Everything about your Black and Tan Coonhound - LUV My dogs

LUV My dogs

Everything about your dog!

Tuesday, December 6, 2016

Everything about your Black and Tan Coonhound

  A descendent of the Bloodhound and Black and Tan Foxhound, this pup was bred to hunt raccoon and other small game. With a strong ability to deal with excessive heat and cold, he has since moved on to bigger game, including the mountain lion. An adaptable pet perfect for working and hunting, he is a loyal and passionate worker.

Overview
  The Black and Tan Coonhound is a true hound breed in every sense of its name. Not only does it look the part, but it’s got a nose on it that will track down whatever it is hunting – but the Black and Tan Coonhound really loves going after raccoons and opossums. Known to bay and howl until the hunter arrives, this dog is mellow, calm, determined and hardworking.
  A great pet for families and lovers of the outdoors, the Black and Tan Coonhound may be the perfect fit for your household.

Highlights
  • Bays and howls as only a hound can; city living is not recommended
  • Easily distracted by various scents. Once he has decided to follow one you'll have a very hard time calling him off — this dog needs to be leashed!
  • Coonhounds are not homebodies and will roam if given the chance. They can go for miles before looking up and realizing that home is nowhere to be found.
  • Makes a good jogging or running companion but is also more than satisfied with 30 to 60 minutes of daily exercise, and walks that allow for plenty of sniffing time.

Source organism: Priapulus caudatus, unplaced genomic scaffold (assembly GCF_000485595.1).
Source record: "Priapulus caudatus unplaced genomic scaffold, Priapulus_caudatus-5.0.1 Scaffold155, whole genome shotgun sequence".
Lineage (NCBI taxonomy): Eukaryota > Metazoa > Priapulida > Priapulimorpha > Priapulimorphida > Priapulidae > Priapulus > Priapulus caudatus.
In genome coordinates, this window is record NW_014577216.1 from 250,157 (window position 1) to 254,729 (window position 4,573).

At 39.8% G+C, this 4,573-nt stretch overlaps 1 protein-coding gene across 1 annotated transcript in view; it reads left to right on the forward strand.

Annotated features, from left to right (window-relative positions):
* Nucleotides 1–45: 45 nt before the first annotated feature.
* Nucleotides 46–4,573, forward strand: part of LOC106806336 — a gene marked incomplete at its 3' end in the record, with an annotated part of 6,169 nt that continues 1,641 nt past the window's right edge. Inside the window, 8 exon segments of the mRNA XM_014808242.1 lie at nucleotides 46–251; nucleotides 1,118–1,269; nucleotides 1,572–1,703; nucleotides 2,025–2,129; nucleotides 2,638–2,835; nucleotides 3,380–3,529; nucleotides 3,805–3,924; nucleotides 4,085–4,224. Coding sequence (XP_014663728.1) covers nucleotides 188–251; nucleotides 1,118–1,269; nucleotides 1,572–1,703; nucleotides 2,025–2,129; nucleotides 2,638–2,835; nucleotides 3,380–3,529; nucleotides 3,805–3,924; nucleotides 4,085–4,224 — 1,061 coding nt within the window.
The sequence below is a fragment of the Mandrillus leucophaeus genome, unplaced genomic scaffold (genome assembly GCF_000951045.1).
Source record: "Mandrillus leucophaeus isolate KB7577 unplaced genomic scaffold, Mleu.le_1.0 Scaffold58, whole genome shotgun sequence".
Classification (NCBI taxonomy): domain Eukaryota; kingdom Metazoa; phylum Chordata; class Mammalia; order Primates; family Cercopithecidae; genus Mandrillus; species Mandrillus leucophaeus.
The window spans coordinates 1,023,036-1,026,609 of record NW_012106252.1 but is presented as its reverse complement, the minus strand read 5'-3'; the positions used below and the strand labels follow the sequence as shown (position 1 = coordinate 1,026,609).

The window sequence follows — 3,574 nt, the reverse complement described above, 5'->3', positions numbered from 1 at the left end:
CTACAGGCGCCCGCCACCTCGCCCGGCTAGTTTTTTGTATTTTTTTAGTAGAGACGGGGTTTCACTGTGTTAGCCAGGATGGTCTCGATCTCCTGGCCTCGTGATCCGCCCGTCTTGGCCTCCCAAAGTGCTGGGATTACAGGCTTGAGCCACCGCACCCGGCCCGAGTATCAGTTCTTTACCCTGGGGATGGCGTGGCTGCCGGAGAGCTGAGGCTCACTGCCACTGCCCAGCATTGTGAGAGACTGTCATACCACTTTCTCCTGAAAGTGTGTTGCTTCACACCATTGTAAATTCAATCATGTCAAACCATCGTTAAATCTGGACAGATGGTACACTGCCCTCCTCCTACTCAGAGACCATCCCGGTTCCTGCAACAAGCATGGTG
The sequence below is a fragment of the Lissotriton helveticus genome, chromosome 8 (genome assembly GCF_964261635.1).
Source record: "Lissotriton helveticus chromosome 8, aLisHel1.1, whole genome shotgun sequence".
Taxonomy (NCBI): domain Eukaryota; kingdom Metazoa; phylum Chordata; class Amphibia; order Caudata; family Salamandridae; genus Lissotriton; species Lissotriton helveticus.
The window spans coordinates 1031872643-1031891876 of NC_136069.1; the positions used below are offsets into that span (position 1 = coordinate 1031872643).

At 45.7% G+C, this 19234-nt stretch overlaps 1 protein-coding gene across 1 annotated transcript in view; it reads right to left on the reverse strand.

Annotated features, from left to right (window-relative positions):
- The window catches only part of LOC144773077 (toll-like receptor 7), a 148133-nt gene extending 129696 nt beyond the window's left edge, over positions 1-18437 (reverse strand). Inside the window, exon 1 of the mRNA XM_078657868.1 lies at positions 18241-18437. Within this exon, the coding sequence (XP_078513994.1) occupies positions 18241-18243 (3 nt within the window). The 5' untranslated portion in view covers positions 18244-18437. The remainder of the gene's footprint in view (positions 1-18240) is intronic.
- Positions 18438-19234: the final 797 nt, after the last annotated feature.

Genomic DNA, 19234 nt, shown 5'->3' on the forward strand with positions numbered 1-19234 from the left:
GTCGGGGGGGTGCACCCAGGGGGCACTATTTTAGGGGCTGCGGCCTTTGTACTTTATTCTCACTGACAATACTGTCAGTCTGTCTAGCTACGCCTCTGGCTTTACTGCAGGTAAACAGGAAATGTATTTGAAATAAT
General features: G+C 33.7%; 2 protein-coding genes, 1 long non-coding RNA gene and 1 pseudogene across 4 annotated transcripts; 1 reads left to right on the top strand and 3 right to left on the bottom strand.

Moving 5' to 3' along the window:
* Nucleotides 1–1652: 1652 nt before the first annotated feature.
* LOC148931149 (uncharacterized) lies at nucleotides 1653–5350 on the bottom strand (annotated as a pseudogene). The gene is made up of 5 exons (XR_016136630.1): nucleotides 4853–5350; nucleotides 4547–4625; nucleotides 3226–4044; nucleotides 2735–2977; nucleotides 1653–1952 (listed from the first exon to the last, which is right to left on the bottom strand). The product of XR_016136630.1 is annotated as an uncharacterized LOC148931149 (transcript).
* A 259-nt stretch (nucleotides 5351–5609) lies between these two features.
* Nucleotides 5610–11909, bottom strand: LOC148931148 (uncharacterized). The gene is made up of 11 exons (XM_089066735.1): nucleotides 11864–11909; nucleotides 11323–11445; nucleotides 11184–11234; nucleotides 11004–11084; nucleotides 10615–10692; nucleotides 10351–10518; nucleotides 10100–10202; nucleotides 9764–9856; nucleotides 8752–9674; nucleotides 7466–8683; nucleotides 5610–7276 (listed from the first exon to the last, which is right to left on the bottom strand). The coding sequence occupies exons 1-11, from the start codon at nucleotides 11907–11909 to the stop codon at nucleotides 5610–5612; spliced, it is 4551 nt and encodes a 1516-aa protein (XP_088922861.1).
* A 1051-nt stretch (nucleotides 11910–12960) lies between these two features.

• This breed does well with children, but is active and bouncy when young.
  • Easily gains weight if given the chance.
  • Can be stubborn and independent, making training a challenge.
  • A bored Coonhound is a noisy, destructive Coonhound. He needs lots human companionship and training.
  • Obedience training is highly recommended and likely to lead to a closer relationship with your dog.
  • Never buy a Black and Tan Coonhound from a puppy broker or pet store. Reputable breeders do not sell to middlemen or retailers, and there are no guarantees as to whether the puppy had healthy parents. Interview breeders thoroughly, and make sure the puppy's parents have been screened for genetic diseases pertinent to that breed. Ask breeders about the health issues they've encountered in their dogs, and don't believe anyone who claims that her dogs never have any health problems. Ask for references so you can contact other puppy buyers to see if they're happy with their Coonhound. Doing your homework may save you a lot of heartbreak later.